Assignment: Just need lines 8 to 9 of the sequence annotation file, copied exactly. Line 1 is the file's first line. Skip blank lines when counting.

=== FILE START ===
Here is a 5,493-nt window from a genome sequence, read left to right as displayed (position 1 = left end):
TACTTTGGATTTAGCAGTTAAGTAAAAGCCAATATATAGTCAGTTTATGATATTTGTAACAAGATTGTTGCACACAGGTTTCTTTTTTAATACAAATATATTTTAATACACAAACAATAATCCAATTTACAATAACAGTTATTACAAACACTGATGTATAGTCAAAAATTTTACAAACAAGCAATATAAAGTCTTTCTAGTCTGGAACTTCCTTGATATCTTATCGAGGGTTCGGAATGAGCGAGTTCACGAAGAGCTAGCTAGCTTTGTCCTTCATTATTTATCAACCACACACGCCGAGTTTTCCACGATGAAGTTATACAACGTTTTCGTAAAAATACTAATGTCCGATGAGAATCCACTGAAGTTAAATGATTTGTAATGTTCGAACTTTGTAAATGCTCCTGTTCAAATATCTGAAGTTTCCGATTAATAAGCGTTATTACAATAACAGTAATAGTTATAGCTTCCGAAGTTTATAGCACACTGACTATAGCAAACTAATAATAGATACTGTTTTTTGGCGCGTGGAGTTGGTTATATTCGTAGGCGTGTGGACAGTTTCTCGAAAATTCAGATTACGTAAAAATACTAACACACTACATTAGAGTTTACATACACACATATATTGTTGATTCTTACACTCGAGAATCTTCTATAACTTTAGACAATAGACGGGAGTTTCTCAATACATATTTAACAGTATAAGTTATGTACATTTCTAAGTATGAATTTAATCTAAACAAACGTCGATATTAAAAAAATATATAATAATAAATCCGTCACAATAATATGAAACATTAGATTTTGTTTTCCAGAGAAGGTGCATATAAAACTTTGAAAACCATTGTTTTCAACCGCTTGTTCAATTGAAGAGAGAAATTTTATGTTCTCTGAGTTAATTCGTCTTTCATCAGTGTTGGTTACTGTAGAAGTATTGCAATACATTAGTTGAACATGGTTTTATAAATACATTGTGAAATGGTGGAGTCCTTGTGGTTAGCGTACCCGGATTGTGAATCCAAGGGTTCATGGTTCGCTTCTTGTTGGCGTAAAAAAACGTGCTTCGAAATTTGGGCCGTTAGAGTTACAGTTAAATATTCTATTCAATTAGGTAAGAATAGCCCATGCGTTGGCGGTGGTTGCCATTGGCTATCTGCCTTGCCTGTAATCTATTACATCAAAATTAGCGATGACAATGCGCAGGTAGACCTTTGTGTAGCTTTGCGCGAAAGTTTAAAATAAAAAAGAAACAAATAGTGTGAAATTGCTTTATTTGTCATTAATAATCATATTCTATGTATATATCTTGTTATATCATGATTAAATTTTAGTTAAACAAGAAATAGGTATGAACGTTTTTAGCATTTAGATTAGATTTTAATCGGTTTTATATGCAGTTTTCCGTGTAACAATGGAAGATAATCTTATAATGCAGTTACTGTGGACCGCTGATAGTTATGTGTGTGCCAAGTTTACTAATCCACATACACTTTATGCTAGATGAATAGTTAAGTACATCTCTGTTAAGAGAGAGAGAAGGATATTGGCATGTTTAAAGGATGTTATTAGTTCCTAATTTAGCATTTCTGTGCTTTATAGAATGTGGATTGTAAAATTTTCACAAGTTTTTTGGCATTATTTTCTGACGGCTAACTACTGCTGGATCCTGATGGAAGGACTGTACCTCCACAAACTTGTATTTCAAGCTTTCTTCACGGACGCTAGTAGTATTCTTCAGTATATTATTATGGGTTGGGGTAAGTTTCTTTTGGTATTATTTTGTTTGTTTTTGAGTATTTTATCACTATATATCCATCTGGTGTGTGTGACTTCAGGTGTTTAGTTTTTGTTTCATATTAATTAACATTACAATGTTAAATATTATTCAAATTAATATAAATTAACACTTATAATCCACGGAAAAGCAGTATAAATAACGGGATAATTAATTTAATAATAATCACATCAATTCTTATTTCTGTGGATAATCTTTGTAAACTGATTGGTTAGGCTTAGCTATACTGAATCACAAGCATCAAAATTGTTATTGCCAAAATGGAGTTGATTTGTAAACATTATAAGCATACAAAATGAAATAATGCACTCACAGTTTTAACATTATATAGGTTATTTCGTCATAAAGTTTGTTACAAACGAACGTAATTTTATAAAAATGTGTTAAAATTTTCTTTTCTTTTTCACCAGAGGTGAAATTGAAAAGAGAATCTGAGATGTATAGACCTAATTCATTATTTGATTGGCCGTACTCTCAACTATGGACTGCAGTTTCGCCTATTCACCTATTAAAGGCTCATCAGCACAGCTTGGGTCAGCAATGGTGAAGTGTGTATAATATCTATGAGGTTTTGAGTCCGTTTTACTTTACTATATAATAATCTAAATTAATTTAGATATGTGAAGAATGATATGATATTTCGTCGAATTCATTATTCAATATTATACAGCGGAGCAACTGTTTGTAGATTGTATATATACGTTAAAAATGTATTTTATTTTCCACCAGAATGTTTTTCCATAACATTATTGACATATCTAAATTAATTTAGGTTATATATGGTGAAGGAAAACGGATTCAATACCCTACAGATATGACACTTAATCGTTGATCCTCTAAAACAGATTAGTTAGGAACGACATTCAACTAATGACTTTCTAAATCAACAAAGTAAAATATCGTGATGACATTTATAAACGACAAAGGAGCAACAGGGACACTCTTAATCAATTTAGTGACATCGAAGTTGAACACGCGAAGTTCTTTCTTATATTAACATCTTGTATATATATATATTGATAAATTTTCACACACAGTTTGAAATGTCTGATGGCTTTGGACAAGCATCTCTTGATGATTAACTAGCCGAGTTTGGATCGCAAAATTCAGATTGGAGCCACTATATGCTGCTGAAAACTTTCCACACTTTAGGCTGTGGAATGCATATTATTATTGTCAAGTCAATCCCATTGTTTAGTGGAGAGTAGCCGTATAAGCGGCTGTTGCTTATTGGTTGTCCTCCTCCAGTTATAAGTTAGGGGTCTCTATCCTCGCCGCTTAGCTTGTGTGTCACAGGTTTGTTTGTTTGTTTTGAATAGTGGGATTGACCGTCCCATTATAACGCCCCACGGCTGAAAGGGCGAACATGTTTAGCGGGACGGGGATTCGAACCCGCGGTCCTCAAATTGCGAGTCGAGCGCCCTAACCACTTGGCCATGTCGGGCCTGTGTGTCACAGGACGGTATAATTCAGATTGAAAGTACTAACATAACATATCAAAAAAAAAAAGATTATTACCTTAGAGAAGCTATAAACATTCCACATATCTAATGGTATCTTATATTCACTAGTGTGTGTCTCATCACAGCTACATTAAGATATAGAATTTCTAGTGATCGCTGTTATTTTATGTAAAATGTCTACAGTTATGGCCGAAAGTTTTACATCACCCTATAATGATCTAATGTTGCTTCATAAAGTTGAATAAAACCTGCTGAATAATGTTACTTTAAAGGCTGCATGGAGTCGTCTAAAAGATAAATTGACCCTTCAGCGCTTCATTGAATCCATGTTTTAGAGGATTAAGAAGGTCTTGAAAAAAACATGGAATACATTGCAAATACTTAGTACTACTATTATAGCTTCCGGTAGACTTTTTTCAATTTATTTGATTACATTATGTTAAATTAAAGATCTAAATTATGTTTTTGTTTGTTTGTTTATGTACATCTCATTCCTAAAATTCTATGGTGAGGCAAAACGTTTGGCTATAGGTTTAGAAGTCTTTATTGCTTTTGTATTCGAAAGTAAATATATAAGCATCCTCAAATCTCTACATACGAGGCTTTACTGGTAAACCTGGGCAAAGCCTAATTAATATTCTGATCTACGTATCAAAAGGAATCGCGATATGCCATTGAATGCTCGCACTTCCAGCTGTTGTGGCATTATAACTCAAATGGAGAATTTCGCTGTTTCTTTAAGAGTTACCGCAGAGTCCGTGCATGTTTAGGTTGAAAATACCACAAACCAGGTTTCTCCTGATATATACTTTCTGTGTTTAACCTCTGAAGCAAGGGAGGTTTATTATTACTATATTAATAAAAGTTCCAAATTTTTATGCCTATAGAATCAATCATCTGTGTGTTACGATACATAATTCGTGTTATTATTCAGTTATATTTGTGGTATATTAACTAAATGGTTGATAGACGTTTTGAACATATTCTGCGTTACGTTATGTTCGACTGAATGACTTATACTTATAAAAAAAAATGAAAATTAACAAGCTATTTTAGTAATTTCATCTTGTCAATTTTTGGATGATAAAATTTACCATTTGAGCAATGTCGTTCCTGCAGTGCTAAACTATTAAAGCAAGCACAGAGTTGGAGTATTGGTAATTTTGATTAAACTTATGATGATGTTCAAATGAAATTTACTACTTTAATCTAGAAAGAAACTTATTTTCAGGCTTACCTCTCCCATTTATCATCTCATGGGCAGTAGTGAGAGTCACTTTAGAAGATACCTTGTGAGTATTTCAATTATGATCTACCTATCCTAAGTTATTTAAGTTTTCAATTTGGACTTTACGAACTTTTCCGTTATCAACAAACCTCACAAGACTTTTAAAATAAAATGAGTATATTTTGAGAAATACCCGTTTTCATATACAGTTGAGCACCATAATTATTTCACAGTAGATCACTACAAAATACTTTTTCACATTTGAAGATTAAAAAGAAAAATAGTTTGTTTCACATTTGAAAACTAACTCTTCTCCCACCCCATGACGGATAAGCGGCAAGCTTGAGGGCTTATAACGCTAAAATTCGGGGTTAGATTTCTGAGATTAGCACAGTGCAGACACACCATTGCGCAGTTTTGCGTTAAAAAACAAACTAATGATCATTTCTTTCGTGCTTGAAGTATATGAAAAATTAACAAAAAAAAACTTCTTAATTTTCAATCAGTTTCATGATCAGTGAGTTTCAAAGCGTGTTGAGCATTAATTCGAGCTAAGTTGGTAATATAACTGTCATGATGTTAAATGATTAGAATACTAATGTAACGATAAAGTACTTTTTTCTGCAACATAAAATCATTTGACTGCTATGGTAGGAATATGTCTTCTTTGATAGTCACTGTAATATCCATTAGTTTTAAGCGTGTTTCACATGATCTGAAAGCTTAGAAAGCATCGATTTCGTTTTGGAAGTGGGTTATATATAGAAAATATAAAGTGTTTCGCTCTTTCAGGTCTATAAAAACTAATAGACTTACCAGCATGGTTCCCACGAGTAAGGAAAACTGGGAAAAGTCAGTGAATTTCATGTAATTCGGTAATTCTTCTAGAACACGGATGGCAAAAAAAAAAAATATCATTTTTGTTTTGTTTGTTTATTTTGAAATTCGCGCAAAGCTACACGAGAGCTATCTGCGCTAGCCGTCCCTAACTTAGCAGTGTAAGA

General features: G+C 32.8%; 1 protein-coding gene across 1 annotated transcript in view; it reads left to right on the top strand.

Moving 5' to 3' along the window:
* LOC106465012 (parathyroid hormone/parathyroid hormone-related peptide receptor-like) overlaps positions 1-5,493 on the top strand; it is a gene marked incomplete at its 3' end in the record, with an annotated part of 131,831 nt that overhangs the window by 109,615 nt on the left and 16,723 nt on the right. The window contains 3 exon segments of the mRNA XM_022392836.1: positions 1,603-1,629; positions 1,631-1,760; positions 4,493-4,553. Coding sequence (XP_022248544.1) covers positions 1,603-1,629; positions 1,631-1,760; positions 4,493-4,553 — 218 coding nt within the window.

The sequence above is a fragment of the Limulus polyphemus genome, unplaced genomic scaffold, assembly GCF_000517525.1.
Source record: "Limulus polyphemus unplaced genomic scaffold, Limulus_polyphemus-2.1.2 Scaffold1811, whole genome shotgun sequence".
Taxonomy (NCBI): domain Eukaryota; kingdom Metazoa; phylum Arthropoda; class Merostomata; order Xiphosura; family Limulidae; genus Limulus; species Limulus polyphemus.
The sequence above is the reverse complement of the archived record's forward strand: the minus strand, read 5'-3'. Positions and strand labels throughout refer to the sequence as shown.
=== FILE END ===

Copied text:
Taxonomy (NCBI): domain Eukaryota; kingdom Metazoa; phylum Arthropoda; class Merostomata; order Xiphosura; family Limulidae; genus Limulus; species Limulus polyphemus.
The sequence above is the reverse complement of the archived record's forward strand: the minus strand, read 5'-3'. Positions and strand labels throughout refer to the sequence as shown.